while you continue reading this description (you may call the new window every time it's needed).
The basic circuit is a MN 4584 - CMOS HEX Schmitt Trigger Inverter and some additional components to control both motors. Although this IC has 6 gates, only 2 are used. You may replace any of these gates using a 4093 CMOS as suggested in the main circuit schematic. Japanese transistors 2SC945 may be replaced by any NPN 100 mA/50v unit like BC548 or 2N3094. The 2SC2120 units may be replaced by any 800 mA /35v component, like BC337 or 2N2222.
The command control signal from the Added circuit enter the Original circuit by pins SR and SL and go to potentiometers P1 and P2. This potentiometers set the response threshold level upon which the 4584 CMOS gate will actuate.
If SL (or SL, or both) are high, we may regulate P1 so as to obtain a low output from the 4584 gate. Being the output in low state, the 2SC945 NPN transistor is off and as the base of the 2SC2120 is connected to ground by a 1 kohm resistor, this last one is also in off state, therefore the motor is stopped.
On the contrary, if the command signal SR is low we will have a high output from the gate which in turn will drive the 2SC945 through the 4.7/10 kohm voltage divisor to an on state. Now the base of the 2SC2120 has a positive supply and turns on, running the motor.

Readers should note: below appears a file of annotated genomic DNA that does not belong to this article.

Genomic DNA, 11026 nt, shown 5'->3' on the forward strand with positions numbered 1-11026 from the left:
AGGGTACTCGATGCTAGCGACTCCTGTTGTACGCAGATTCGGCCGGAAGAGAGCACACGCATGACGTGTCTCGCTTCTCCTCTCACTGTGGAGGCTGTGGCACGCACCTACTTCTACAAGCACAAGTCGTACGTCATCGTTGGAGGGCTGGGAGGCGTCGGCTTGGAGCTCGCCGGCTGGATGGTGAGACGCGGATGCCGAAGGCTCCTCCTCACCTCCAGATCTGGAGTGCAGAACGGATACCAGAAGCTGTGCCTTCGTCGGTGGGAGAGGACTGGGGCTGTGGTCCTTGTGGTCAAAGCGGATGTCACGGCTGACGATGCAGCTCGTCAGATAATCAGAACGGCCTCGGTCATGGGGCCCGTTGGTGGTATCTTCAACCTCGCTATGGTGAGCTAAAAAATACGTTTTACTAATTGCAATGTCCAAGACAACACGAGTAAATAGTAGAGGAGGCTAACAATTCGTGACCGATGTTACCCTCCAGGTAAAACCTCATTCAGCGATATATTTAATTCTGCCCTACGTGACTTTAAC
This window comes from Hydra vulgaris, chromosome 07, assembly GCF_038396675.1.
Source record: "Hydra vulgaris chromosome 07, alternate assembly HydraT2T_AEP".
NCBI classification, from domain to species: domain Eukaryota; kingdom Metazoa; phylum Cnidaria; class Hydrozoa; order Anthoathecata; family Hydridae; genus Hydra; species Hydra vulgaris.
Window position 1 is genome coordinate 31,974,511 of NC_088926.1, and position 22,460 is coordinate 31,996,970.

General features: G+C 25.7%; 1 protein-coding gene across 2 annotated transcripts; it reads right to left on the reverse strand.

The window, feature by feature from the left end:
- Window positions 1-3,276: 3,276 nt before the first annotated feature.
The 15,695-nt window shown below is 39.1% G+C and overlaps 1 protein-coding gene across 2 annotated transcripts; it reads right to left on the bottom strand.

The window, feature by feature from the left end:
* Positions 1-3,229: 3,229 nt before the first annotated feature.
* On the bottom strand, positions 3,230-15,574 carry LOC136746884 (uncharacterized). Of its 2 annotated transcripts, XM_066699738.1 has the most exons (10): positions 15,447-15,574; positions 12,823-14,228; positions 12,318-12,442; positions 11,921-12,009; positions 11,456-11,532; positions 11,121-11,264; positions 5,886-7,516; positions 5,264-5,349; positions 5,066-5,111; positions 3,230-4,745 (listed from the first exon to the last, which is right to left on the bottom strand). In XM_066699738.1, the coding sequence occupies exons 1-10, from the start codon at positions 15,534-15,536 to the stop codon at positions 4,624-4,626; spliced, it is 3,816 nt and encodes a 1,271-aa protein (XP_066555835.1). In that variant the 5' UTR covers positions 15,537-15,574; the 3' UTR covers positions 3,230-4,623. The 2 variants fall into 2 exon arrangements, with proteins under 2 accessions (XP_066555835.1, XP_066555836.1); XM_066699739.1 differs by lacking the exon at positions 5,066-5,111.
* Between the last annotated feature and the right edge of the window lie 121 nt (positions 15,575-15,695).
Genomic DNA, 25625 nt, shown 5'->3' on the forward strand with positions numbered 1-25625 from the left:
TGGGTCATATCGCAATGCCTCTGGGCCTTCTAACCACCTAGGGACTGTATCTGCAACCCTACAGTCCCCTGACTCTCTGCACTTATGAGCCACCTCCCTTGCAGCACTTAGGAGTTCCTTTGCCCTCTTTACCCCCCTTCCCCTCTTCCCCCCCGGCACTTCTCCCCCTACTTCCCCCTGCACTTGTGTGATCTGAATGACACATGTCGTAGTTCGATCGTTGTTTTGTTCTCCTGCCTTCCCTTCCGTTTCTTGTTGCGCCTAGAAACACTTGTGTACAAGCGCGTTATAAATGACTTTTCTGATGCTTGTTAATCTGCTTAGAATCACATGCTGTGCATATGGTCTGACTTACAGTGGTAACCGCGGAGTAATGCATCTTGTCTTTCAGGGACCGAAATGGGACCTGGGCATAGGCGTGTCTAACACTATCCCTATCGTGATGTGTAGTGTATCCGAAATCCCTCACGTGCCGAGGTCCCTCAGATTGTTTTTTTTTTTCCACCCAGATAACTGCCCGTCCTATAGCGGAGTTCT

Here you have the photodiodes RFT or LFT connected to the base of a pair of PNP transistors in darlington configuration.
When the photodiode conducts due to incident light, the base of the PNP goes toward ground thus both transistors conduct heavily. The emitter goes toward ground and the resultant SR signal goes toward O volt.
If the situation is reversed, the less illumination upon the sensor, the higher the voltage at the base (referred to gnd) and the less the PNP pair conduct, the command SR signal will go toward + 9 volt now.
Put the robot on a support so as the motors may turn freely, (you don't want to chase the unit while calibrating!). Illuminate both sensors with a flashlight (make sure both sensors are getting the same illumination!!!). Slowly adjust P1 and P2 until both motors are turning at the same speed.
You may also adjust the point at which you want the motors to turn on, i.e.: how much light is necessary to actuate the motors...
Put the robot on the floor, point a flashlight toward the sensors. If both sensors are illuminated, the Light Chaser will run straight at the flaslight (means you!!); if not, it will start turning towards the flashlight until both sensors are equally illuminated, then it will stop turning and advance straight towards the light source...
After some experimenting you may easily make the light chaser keep following you as long as you keep both eyes illuminated with your flashlight... (just a kind of electronic pet that follows the owner).
Another experiment is performed during the day, with a window open letting sunshine come inside the room; the light chaser will run towards the window "hungry for some sun"...